Personally, I do different variations of all three from time to time. Honestly, it isn’t really the method or even quality of the sound of music that matters. What I’ve found is that whenever I open my time of prayer with a time of worship, my perspective changes and open heart-felt communication quickly follows.
Being completely vulnerable, I will admit that whenever I enter into a time of personal, private worship, it almost immediately and spontaneously leads me into a time of confession. How could it not?
Think about it: Worship leads you into the presence of God. God is absolute holiness. It’s usually during this time that the Holy Spirit reminds me of words I shouldn’t have spoken, something I shouldn’t have watched, or an attitude in my heart that doesn’t belong. That’s how worship almost seamlessly leads to confession, as I take this time to repent and ask God to forgive me for the things in my life that are offensive to Him---the things that don’t belong there. Quite frankly, many of these things are things that I am somehow calloused to until I enter into God’s presence.
In Psalms 51:10, King David prayed, “Create in me a clean heart, O God; and renew a right spirit within me.”
I’ll be honest and admit that many times my time of confession goes beyond simply confessing things I’ve done wrong and into talking openly with God about things that are wrong inside of me. Instead of just confessing a list of sins, I let the Holy Spirit show me heart issues and attitudes that cause me to sin so I can deal with them. Rather than these moments being simply a recitation of things I needed to repent of, this time became a “healing session” as the Holy Spirit dealt with the root of the problems and began the process of “creating a right spirit within me.”
That’s why I believe that this time of Confession involves not only confessing the sins we’ve committed that have offended God, but also talking with God about the people and situations in our lives that have offended us.
In Luke 11:4, we see that Jesus includes both angles when He teaches His disciples how to pray: “Forgive us our sins, for we also forgive everyone who sins against us.”
Let’s be real: When your prayer life includes open and honest conversations with God about the REAL problems in your life---the relationship struggles, the issues in your mind and the heartaches in your soul---you’re getting into some pretty intimate territory. That’s when prayer becomes a relationship and not just an appointment you have to keep.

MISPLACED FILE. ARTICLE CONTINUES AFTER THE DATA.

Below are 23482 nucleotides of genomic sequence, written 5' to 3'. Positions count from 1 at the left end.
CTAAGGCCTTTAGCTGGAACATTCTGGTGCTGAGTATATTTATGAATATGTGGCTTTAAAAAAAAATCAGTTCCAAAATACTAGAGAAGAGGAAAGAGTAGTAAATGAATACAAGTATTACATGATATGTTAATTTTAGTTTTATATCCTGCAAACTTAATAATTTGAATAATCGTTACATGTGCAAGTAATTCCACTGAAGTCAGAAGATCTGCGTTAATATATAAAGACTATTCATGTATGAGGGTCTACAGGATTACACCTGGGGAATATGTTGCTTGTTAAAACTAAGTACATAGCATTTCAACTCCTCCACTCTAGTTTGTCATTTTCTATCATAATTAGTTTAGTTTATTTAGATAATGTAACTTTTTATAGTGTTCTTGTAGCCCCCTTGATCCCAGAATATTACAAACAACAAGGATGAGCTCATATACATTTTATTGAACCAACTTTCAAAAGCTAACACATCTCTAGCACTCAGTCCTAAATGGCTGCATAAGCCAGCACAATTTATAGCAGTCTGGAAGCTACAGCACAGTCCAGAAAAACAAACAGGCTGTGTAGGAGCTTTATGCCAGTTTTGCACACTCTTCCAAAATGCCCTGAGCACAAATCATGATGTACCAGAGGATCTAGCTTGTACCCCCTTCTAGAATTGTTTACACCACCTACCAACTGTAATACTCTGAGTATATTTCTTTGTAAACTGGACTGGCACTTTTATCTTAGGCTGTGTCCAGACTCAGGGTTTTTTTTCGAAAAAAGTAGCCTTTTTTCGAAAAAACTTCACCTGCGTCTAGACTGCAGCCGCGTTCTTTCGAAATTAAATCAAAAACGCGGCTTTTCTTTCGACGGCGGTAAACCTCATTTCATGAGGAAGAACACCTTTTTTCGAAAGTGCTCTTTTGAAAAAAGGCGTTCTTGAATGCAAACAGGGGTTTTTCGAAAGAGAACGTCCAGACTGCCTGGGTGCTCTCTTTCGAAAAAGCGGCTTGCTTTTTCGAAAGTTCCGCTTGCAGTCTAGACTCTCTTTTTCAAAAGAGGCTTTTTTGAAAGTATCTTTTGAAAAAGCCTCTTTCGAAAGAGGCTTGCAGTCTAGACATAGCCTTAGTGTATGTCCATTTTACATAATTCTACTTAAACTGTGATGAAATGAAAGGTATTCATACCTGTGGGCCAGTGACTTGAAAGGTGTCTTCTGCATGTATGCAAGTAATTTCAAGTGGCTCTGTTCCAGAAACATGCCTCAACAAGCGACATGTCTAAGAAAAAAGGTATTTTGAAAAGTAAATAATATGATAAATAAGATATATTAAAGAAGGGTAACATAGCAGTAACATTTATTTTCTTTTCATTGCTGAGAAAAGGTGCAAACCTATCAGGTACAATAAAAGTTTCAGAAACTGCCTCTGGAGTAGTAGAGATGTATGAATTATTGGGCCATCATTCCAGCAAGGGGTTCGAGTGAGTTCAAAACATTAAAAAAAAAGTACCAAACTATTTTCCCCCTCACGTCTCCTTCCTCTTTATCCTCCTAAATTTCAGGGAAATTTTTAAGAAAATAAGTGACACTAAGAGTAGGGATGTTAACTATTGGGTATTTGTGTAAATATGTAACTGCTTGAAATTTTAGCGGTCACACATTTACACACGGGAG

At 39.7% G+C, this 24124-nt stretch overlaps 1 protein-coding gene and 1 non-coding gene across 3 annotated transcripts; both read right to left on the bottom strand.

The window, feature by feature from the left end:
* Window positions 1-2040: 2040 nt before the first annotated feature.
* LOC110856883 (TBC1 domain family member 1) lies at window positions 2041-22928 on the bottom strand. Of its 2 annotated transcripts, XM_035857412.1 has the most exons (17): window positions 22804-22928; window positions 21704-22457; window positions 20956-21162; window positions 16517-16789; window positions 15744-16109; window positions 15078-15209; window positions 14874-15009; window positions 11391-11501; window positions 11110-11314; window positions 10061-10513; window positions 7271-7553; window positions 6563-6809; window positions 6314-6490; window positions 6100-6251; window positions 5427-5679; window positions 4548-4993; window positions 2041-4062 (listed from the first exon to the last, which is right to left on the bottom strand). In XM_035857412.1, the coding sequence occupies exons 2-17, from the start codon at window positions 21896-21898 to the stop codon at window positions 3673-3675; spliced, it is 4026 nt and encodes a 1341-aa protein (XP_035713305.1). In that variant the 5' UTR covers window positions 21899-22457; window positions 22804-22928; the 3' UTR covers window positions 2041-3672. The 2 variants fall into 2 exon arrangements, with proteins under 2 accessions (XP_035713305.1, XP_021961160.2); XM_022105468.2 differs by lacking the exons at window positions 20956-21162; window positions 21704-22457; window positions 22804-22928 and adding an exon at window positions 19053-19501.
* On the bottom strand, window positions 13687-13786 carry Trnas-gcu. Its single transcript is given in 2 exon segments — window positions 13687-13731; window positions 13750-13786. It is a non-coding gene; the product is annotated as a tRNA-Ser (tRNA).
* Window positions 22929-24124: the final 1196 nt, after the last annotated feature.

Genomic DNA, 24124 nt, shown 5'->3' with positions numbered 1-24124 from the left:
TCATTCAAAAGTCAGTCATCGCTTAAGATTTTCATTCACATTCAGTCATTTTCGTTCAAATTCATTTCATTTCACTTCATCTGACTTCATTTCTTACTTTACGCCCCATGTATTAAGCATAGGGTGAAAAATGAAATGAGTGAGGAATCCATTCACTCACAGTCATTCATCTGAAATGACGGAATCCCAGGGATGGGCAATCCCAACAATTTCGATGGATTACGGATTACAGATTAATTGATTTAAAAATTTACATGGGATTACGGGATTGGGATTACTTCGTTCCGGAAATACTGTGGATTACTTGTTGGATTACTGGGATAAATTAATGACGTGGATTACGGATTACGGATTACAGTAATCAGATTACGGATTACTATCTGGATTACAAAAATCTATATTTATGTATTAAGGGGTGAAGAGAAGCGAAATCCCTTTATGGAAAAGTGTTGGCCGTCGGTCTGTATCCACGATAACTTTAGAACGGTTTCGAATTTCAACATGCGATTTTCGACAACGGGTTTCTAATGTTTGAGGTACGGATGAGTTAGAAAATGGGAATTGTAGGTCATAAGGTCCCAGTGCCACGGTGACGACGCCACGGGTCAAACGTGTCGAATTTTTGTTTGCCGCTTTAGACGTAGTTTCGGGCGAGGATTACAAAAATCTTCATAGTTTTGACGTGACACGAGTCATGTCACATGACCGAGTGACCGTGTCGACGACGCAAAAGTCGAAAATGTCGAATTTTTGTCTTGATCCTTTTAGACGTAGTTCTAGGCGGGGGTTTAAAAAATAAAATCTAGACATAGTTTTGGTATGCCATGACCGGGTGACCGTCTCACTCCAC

What is Thanksgiving? Basically, it’s giving thanks to God for all He has done and will do. It’s acknowledging that He’s in control.
We have so much to be thankful for:
----- Going back to “confession” we can be thankful for what Christ did at the cross, in paying the penalty for our sins, restoring our relationship with God, and providing healing for all of our physical, mental, and emotional wounds.
----- Looking forward toward “supplication” we can be thankful for the needs God has provided, the prayers He has answered, the restoration He’s given, and the needs He has met.
----- We can be thankful that God already has a plan and purpose for every circumstance that comes into our lives. Even if we can’t see it now, we know that He is working everything together for the good of those who love Him. (Romans 8:28) Along these lines, we can incorporate Jesus instruction to pray: “For Yours is the kingdom and the power and the glory forever. Amen.” (Matthew 6:13)
Supplication is basically a King James Version word for the very practical practice of taking your needs to God in prayer.
Jesus put it more simply when He taught His disciples to pray “Give us each day our daily bread.” (Luke 11:3)
Paul puts it this way in Philippians 4:6, “Do not be anxious about anything, but in every situation, by prayer and petition, with thanksgiving, present your requests to God.”
So what are you worried about today? Prayer gives you the opportunity to talk to God about them. Ask for His wisdom. Ask for His direction. Most of all, ask Him to do miracles in your life.
Use this time in your prayer life to “Cast your cares on Him, because He cares for you.” (1 Peter 5:7)
That’s where prayer shifts from reciting a list of things that you need to a Heavenly Being and into relationship---sharing the needs in your life and your heart with your closest Friend---your Heavenly Father. When we move past religion and into a relationship---that’s when our prayer life becomes a time we don’t want to miss rather than something we have to do.
Before we go, here’s a few other quick tips to help keep your prayer life consistent:
---- Find a quiet place where you won’t be disturbed.
---- Get comfortable there---prayer is supposed to be heartfelt not painful.
---- Try to schedule it at a time in your day when it’s convenient and practical for you.
---- Remember prayer is about building a relationship---not putting on a show or clocking a certain amount of hours.
---- Relax and enjoy your prayer time just like you relax and enjoy your time with your most trusted confidant. After all, that’s what prayer is—a conversation between you and Jesus.